The consistency of crumb coat frosting should be just barely thick enough to spread on a cake. Here, the goal is not to provide the wonderful thick frosting that will later top the cake, but instead merely the thinnest of layers. A baker can thin the frosting by adding either water or milk until it resembles a glaze. Once the baker has applied the thin coat, patience is required because it must be left to set until it feels hard to the touch. Bakers who skip this part often find that the coating doesn't provide the desired results, and the cake may actually be harder to frost.

Adding a crumb coat is also an important step for cake decorators who plan to cover a cake with fondant. Fondant will work much better when it can adhere to the thin layer of frosting. Patience is again required to allow the frosting to set. Some bakers suggest applying two layers, sometimes called a sticky coat, to cakes topped with fondant. Decorators should wait about two hours between applying the first and second coat.

With fondant, the undercoat can also be made out of jam, which can add a nice flavor to the cake. Alternately, lemon, orange, or another flavored glaze can be used to boost the total flavor of the cake. Fondant is usually simply sweet and not very flavorful, so it helps to have a base that tastes good.

Cooks don’t need to use a crumb coat on cupcakes or on any cake that will be served quickly. Square or oblong cakes that are not taken out of the pan don’t require this coating either. For those cakes where the baker really wants to showcase the frosting, however, the crumb coat remains a great way to start a beautifully frosted cake.

DelightedCooking is dedicated to providing accurate and trustworthy information. We carefully select reputable sources and employ a rigorous fact-checking process to maintain the highest standards. To learn more about our commitment to accuracy, read our editorial process.
Tricia Christensen
By Tricia Christensen
With a Literature degree from Sonoma State University and years of experience as a DelightedCooking contributor, Tricia Christensen is based in Northern California and brings a wealth of knowledge and passion to her writing. Her wide-ranging interests include reading, writing, medicine, art, film, history, politics, ethics, and religion, all of which she incorporates into her informative articles. Tricia is currently working on her first novel.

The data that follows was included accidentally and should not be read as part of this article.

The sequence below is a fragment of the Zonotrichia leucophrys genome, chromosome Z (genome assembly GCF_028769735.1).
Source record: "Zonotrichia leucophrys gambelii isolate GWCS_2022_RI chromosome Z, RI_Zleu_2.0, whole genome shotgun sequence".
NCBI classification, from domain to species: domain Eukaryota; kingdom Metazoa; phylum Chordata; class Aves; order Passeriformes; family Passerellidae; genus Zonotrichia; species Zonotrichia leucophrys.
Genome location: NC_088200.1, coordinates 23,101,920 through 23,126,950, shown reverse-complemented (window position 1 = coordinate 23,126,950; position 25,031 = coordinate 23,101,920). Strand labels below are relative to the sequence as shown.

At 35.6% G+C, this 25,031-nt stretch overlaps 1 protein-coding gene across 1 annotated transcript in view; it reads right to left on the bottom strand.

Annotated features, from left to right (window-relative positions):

Discussion Comments
By anon150083 — On Feb 06, 2011

Where do you buy crumb coat at or how do you make it? can someone please help me? i am confused and i am trying to make a red velvet and cream cheese icing cake with fondant. If anyone has answers, can you please help?

By anon119779 — On Oct 19, 2010

Once you spread your thin coat of icing (crumbcoat) How long do I wait before I spread my actual frosting for the cake?

Can I place the cake in the fridge to wait a smaller amount of time?

By anon39411 — On Aug 01, 2009

A crumb coat is meant to seal in the crumbs not put them on the outside. You can use cream cheese frosting for your crumb coat just separate the frosting that you are using for frosting for the crumb coat from the frosting to be used for frosting the cake.

By anon36938 — On Jul 15, 2009

you don't add the crumbs to the frosting, you just add a thin coat to seal the crumbs before your thicker coat of icing.

By anon15781 — On Jul 21, 2008

I just want to make sure I'm understanding how to apply a crumb coat.

I take the crumbs from the cake and add to a thin layer of frosting and ice the cake. Once this has been done, can I ice the cake the next day, if so, can I cover in plastic or aluminum foil? Also, if I'm using Cream Cheese as my frosting, can I crumb coat w/a thin layer of Butter Cream? Thanks, Tonia

Tricia Christensen
Tricia Christensen
With a Literature degree from Sonoma State University and years of experience as a DelightedCooking contributor, Tricia...
Learn more
DelightedCooking, in your inbox

Our latest articles, guides, and more, delivered daily.

DelightedCooking, in your inbox

Our latest articles, guides, and more, delivered daily.